Mr. Mullen arrived and appeared to be very sad. His eyes were droopy and puffy, and had dark colored rings around them. He greeted me, put his arm around my shoulders, and asked me to walk with him.
 I could sense that something was wrong. He then proceeded to tell me he had bad news for me. He told me the news, and when I heard it I could not believe it, I asked him to repeat it again.
 I wasn’t sure if I didn’t hear it right, or if I just didn’t want to hear it. He told me the news again and it sunk in, I had heard it correctly just as he said it the first time. My eyes filled with tears, I got a lump in my throat, a knot in my stomach, and my knees became weak. My knees finally gave out and I fell to my knees, and said to myself “No, not again.”
 He told me that Stephanie had been hit and killed by a car while she was walking on campus. She had been killed the day after Michael and I departed for our trip. He tried to notify us, but the person working on the boat was not at his shop, because he was working on the boat. He tried to get numbers of other nearby marinas and vendors, but was unsuccessful.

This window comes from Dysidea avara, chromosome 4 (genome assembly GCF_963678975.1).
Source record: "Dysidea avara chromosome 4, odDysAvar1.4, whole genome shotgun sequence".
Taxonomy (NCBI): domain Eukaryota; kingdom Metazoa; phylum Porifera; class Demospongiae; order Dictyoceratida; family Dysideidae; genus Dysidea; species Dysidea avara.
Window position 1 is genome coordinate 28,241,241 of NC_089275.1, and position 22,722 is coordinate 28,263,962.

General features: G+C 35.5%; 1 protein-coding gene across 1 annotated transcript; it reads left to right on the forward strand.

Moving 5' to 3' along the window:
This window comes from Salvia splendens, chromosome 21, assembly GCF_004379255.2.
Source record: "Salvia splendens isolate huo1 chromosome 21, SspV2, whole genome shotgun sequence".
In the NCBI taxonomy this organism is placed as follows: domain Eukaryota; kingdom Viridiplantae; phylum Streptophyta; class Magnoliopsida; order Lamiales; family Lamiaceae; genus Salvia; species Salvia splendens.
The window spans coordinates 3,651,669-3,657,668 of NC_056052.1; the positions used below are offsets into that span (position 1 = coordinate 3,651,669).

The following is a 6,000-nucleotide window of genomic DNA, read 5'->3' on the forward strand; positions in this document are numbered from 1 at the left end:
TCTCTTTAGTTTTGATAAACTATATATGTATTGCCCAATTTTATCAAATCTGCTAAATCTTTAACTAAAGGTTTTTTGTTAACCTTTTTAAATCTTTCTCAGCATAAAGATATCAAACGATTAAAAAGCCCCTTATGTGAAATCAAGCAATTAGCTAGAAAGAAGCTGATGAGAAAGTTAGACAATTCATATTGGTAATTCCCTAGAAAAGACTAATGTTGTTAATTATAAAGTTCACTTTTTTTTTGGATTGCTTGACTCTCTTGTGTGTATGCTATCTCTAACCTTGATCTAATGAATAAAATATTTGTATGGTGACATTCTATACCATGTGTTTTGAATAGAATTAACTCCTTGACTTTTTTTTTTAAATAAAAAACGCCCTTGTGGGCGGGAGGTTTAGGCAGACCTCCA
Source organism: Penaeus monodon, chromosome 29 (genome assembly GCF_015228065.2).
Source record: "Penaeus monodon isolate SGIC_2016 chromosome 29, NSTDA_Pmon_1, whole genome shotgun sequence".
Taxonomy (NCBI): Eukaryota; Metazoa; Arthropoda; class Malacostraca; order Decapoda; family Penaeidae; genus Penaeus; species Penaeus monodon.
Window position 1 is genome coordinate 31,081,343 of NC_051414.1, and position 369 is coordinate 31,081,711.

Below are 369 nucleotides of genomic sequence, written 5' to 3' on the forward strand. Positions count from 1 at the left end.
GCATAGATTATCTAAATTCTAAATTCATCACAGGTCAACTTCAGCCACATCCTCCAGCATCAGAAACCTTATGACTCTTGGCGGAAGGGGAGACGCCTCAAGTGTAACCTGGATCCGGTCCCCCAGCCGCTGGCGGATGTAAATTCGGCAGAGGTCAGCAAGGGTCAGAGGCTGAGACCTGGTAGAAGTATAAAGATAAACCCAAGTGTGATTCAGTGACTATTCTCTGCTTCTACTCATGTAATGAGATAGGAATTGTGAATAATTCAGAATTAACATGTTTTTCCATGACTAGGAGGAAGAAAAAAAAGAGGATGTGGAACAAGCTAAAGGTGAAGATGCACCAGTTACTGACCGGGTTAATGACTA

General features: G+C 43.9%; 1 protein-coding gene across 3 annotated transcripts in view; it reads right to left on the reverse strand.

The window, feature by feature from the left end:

Stephanie had been buried on Thursday at Holy Sepulcher Cemetery in Totowa, N.J. The saddest day of my life was here. My whole life was now changed, nothing else mattered. How could I go on living without her?
 Mr. Mullen told me, “Stephanie always talked about you, she would tell me what a wonderful person you are, and how well you both got along. She loved you very much. She told me one of the best things about you was that you made her very happy.”
 He also told me, “I can imagine how you feel. I felt the same way when I received the news. If there is something I can do for you, please let me know, you have my telephone number and you are always welcome at our house.”